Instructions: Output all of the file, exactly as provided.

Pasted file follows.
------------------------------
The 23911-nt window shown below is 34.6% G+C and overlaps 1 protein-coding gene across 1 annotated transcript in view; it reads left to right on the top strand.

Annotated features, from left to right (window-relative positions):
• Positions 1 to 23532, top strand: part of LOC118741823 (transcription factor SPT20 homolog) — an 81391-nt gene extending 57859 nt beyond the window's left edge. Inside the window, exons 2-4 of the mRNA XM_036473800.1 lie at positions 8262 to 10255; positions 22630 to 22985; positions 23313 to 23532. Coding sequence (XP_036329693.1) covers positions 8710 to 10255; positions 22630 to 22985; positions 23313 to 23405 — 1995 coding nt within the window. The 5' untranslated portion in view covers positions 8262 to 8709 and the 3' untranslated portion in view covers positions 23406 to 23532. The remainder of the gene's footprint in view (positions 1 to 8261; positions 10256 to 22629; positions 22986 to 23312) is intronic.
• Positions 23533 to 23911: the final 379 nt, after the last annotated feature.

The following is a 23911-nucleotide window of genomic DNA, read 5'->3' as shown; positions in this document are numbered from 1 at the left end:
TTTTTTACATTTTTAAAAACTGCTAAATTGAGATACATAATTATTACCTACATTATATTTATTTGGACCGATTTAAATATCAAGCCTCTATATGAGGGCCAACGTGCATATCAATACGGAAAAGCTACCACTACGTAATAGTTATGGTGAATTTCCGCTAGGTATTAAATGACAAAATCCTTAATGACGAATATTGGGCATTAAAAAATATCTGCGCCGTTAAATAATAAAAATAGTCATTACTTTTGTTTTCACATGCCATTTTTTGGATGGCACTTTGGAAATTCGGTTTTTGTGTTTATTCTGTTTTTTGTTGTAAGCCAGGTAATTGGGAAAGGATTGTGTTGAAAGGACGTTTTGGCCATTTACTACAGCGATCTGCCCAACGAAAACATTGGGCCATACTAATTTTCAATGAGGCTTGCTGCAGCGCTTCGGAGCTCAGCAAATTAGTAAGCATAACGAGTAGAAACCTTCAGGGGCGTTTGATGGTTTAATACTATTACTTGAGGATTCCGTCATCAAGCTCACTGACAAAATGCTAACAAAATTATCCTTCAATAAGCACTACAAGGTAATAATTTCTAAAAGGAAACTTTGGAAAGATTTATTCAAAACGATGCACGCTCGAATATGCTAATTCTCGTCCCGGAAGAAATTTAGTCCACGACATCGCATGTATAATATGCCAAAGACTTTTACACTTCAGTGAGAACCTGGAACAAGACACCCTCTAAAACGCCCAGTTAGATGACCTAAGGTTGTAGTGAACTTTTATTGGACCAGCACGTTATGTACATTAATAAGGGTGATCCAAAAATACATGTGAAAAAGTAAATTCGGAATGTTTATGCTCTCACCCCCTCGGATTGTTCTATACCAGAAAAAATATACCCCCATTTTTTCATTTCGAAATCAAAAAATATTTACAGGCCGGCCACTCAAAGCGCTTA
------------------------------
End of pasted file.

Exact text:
The 23911-nt window shown below is 34.6% G+C and overlaps 1 protein-coding gene across 1 annotated transcript in view; it reads left to right on the top strand.

Annotated features, from left to right (window-relative positions):
• Positions 1 to 23532, top strand: part of LOC118741823 (transcription factor SPT20 homolog) — an 81391-nt gene extending 57859 nt beyond the window's left edge. Inside the window, exons 2-4 of the mRNA XM_036473800.1 lie at positions 8262 to 10255; positions 22630 to 22985; positions 23313 to 23532. Coding sequence (XP_036329693.1) covers positions 8710 to 10255; positions 22630 to 22985; positions 23313 to 23405 — 1995 coding nt within the window. The 5' untranslated portion in view covers positions 8262 to 8709 and the 3' untranslated portion in view covers positions 23406 to 23532. The remainder of the gene's footprint in view (positions 1 to 8261; positions 10256 to 22629; positions 22986 to 23312) is intronic.
• Positions 23533 to 23911: the final 379 nt, after the last annotated feature.

The following is a 23911-nucleotide window of genomic DNA, read 5'->3' as shown; positions in this document are numbered from 1 at the left end:
TTTTTTACATTTTTAAAAACTGCTAAATTGAGATACATAATTATTACCTACATTATATTTATTTGGACCGATTTAAATATCAAGCCTCTATATGAGGGCCAACGTGCATATCAATACGGAAAAGCTACCACTACGTAATAGTTATGGTGAATTTCCGCTAGGTATTAAATGACAAAATCCTTAATGACGAATATTGGGCATTAAAAAATATCTGCGCCGTTAAATAATAAAAATAGTCATTACTTTTGTTTTCACATGCCATTTTTTGGATGGCACTTTGGAAATTCGGTTTTTGTGTTTATTCTGTTTTTTGTTGTAAGCCAGGTAATTGGGAAAGGATTGTGTTGAAAGGACGTTTTGGCCATTTACTACAGCGATCTGCCCAACGAAAACATTGGGCCATACTAATTTTCAATGAGGCTTGCTGCAGCGCTTCGGAGCTCAGCAAATTAGTAAGCATAACGAGTAGAAACCTTCAGGGGCGTTTGATGGTTTAATACTATTACTTGAGGATTCCGTCATCAAGCTCACTGACAAAATGCTAACAAAATTATCCTTCAATAAGCACTACAAGGTAATAATTTCTAAAAGGAAACTTTGGAAAGATTTATTCAAAACGATGCACGCTCGAATATGCTAATTCTCGTCCCGGAAGAAATTTAGTCCACGACATCGCATGTATAATATGCCAAAGACTTTTACACTTCAGTGAGAACCTGGAACAAGACACCCTCTAAAACGCCCAGTTAGATGACCTAAGGTTGTAGTGAACTTTTATTGGACCAGCACGTTATGTACATTAATAAGGGTGATCCAAAAATACATGTGAAAAAGTAAATTCGGAATGTTTATGCTCTCACCCCCTCGGATTGTTCTATACCAGAAAAAATATACCCCCATTTTTTCATTTCGAAATCAAAAAATATTTACAGGCCGGCCACTCAAAGCGCTTA